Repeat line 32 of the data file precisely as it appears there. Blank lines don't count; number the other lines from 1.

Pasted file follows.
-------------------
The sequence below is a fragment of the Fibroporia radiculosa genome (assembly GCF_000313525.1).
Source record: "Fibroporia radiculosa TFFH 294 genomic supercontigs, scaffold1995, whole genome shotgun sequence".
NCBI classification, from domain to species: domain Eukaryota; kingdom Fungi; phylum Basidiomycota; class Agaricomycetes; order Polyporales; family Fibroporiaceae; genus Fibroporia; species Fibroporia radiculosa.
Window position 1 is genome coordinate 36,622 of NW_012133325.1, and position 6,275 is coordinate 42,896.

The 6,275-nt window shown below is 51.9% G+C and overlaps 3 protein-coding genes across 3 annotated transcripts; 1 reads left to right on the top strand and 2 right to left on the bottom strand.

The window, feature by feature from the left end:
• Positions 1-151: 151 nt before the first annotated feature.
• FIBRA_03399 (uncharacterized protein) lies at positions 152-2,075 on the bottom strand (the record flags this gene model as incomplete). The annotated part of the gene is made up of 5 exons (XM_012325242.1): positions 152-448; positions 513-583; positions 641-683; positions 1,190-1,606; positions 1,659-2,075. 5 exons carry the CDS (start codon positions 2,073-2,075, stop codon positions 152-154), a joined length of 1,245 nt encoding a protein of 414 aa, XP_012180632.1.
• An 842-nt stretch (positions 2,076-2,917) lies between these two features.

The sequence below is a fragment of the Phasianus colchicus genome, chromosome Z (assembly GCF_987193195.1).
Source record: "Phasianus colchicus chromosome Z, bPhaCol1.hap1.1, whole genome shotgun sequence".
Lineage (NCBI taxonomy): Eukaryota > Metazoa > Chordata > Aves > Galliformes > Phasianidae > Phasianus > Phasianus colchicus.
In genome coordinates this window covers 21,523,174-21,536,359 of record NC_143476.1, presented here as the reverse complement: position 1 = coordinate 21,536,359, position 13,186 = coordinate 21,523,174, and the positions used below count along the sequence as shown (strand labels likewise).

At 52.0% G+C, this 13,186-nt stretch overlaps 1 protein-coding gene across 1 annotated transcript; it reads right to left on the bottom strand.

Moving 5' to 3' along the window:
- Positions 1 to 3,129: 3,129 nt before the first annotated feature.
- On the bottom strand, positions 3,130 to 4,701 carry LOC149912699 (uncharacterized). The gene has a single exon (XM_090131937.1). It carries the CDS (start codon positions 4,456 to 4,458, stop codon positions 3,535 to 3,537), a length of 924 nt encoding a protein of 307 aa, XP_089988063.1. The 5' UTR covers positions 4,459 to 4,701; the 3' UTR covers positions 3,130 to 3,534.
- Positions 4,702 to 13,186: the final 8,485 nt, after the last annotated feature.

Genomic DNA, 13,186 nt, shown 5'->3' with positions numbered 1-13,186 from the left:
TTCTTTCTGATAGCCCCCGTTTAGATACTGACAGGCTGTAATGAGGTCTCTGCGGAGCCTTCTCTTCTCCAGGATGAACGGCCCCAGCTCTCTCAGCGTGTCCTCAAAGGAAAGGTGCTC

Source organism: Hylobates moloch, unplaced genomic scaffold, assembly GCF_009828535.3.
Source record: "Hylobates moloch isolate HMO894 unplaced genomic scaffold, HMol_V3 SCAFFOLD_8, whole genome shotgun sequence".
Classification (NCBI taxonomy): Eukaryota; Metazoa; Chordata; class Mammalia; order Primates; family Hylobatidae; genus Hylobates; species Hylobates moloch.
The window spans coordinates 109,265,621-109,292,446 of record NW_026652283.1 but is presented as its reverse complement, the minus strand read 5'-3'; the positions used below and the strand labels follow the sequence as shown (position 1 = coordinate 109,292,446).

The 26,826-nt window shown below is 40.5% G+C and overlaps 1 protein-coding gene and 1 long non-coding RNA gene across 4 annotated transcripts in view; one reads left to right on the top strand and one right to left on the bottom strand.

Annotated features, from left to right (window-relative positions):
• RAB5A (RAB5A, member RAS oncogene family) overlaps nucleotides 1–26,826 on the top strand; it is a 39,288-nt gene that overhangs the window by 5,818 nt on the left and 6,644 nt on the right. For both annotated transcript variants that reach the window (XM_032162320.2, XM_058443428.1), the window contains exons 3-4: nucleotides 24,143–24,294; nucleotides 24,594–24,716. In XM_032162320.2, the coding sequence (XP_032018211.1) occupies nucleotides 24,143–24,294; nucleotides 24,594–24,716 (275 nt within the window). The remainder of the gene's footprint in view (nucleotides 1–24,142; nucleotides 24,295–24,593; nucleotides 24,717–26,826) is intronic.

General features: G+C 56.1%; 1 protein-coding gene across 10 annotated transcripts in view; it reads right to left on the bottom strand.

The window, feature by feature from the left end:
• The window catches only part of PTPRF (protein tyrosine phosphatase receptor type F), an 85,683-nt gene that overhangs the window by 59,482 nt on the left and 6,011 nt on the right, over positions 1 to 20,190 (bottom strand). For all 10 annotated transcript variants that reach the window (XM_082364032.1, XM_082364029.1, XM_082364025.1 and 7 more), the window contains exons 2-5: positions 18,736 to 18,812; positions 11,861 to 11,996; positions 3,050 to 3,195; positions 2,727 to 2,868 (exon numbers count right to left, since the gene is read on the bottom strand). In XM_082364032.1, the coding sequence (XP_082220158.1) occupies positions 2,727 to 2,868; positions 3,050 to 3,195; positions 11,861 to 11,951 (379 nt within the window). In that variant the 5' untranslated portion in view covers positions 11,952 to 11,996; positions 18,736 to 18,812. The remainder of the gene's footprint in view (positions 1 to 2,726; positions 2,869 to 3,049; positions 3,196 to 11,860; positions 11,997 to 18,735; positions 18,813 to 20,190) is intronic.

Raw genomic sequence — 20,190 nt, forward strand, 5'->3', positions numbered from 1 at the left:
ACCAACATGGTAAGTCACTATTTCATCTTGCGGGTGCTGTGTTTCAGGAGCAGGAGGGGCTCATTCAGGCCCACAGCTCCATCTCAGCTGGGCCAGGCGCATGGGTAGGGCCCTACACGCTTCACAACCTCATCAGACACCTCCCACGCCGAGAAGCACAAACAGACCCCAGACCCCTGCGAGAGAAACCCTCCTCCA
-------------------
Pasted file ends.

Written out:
ACCAACATGGTAAGTCACTATTTCATCTTGCGGGTGCTGTGTTTCAGGAGCAGGAGGGGCTCATTCAGGCCCACAGCTCCATCTCAGCTGGGCCAGGCGCATGGGTAGGGCCCTACACGCTTCACAACCTCATCAGACACCTCCCACGCCGAGAAGCACAAACAGACCCCAGACCCCTGCGAGAGAAACCCTCCTCCA